The Government has faced criticism for rejecting attempts to ensure representatives from all stakeholders involved with apprenticeships — not just employers — are represented on the new Institute for Apprentices. Shakira Martin spells out the case for involving apprentice voices.
The government is once again chanting its refrain of “employers must be in the driving seat”.
The announcement of who will sit on the board of the Institute for Apprentices is all about ensuring employers have their say.
This mantra has been repeated so often you might be fooled into thinking that the government has a clear idea of why this should be the case, and what exactly ‘employer-led’ means.
Yet one of the key aspects of apprenticeships policy, and in fact the reason why the government felt it needed to introduce a levy, is that there is no such thing as a single ‘employer interest’.
Different employers have different interests — they need different forms of training, within different sized budgets, at different skill levels.
The government has confused the admirable aim of ensuring that demand is driven by individual employers’ skills needs, with the belief that in order to do so requires collective employer dominance of the new institute.
But employers are only one of the many stakeholders who matter in apprenticeships.
Countries with successful apprenticeship models, such as Germany, have recognised that a successful and high quality skills policy is a collaborative effort of employers, educators and apprentices themselves.
That’s why I’m disappointed to see the new institute seemingly dominated not only by employer representatives, but by university-educated employer representatives with no direct experience of apprenticeships.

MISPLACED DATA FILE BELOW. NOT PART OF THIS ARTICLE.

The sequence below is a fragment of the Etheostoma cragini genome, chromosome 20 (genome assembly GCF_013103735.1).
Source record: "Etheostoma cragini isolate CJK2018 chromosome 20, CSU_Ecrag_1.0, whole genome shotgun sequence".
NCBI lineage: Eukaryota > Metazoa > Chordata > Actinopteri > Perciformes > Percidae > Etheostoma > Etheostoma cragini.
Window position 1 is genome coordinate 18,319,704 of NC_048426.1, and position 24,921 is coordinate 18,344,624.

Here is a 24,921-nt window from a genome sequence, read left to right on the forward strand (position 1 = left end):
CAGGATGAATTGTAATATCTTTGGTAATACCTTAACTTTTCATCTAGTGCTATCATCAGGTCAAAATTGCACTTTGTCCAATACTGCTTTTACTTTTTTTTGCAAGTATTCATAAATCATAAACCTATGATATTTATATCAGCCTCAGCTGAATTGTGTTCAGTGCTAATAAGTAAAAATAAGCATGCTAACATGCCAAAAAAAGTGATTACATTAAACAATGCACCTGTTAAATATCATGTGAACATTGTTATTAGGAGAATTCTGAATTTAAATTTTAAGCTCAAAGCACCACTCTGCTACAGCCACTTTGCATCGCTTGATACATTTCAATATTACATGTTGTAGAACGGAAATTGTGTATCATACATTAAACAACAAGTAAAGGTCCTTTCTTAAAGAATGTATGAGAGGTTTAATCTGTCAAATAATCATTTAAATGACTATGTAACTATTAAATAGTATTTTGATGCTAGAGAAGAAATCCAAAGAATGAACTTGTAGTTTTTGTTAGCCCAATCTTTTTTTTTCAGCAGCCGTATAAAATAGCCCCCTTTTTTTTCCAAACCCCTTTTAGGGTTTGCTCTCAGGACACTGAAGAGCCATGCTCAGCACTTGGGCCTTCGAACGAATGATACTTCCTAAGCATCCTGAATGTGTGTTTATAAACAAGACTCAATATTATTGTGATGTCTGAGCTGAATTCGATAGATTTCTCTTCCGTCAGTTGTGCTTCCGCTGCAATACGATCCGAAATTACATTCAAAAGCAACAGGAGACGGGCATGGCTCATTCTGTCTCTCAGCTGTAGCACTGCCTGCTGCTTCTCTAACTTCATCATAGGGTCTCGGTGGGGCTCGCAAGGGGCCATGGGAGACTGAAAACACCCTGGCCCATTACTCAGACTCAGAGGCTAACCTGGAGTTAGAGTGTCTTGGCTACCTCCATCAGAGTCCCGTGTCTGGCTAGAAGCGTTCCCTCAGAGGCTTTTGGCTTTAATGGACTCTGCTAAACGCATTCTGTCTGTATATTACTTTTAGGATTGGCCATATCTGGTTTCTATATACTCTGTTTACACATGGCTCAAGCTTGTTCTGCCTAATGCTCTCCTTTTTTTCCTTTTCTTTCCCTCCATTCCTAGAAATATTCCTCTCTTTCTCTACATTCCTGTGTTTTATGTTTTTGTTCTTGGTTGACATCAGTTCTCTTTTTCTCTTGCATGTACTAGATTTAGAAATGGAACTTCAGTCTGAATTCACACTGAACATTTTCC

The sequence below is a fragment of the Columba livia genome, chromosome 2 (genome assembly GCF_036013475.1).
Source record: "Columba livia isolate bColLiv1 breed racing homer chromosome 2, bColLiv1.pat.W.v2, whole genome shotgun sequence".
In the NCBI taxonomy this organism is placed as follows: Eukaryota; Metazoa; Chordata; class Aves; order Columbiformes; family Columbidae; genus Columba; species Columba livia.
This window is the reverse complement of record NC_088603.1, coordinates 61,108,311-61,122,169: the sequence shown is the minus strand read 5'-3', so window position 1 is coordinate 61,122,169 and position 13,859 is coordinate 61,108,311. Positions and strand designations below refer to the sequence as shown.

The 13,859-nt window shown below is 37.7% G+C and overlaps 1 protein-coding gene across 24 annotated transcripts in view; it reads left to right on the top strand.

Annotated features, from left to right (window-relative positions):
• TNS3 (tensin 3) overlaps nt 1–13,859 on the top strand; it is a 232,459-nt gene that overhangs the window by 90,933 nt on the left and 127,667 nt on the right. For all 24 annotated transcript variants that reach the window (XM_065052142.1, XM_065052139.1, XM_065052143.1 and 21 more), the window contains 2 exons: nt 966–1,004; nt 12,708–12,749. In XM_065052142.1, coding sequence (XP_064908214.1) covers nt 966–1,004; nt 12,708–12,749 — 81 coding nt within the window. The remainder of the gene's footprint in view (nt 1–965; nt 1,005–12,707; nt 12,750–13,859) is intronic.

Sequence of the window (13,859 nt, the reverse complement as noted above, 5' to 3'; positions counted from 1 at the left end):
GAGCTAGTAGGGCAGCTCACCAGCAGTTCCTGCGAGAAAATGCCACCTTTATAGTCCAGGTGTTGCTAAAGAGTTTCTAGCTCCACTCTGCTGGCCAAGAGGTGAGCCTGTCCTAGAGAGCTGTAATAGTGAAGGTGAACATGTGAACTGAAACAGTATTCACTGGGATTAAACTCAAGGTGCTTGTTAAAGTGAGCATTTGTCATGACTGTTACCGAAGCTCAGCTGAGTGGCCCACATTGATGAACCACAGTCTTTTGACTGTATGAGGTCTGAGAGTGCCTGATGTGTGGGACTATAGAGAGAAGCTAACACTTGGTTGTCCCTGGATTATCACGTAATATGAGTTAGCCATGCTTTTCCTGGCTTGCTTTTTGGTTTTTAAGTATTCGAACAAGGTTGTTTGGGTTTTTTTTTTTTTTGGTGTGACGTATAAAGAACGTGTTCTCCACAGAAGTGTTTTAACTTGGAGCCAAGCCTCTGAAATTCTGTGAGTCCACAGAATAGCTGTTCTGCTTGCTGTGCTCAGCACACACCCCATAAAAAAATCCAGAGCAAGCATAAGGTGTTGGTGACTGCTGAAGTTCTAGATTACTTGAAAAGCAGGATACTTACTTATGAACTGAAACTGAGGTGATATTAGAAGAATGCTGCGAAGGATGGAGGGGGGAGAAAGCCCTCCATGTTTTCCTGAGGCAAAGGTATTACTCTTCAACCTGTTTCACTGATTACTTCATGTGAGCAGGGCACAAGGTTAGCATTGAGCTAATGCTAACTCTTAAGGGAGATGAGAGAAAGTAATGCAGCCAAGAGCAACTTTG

Going forward, I implore the new institute to find a forum for incorporating apprentice voices, and work with the National Society of Apprentices and trade unions to do so.
This might involve an advisory board to the institute, or a national survey of apprentices’ experiences.
There is too much uncertainty for apprentices that their investment will be worthwhile
The government’s approach has consistently overstated the investment that employers make in an apprenticeships, and underestimated the massive commitment that apprentices themselves are making.
Apprentices are taking on poverty wages and investing their time, effort and energy in training and work.
Despite the government’s continued reforms, there is too much uncertainty for apprentices that their investment will be worthwhile.
We are hearing too many stories of apprentices with poor training, poor work opportunities and poor future employment prospects.
Prospective apprentices are effectively rolling the dice when it comes to making a quality choice.
That’s why NUS is continuing to invest in the National Society of Apprentices, which is growing day by day and now represents 150,000 apprentices in 150 different employers and training providers.
Having succeeded in obtaining a substantial increase in the apprentice minimum wage and an entitlement to sick pay last year, the society is now campaigning for a fairer deal for apprentices in many more policy areas.
We would like to see apprentices entitled to discount travel, become eligible for Care to Learn bursaries and have a right to a similar council tax exemption as full-time students. In particular, we are focusing on our campaigns for apprentices in Wales, Scotland and Northern Ireland in the run-up to the devolved government elections this May.
We also want the government to explore wage subsidies for young apprentices on the apprentice minimum wage, by using outstanding funds raised by the levy.
This would enable apprenticeships to be more accessible and appealing, without increasing the burden or risk on employers.
Crucially, we want to see real plans from the government about how it will ensure 3m new apprenticeships progress into 3m secure, well-paid, full-time jobs.
As in all aspects of skills and education policy, ultimately it will be the health and strength of the jobs market that will determine whether we are successful in fulfilling the promises of opportunity and security we give to students and apprentices.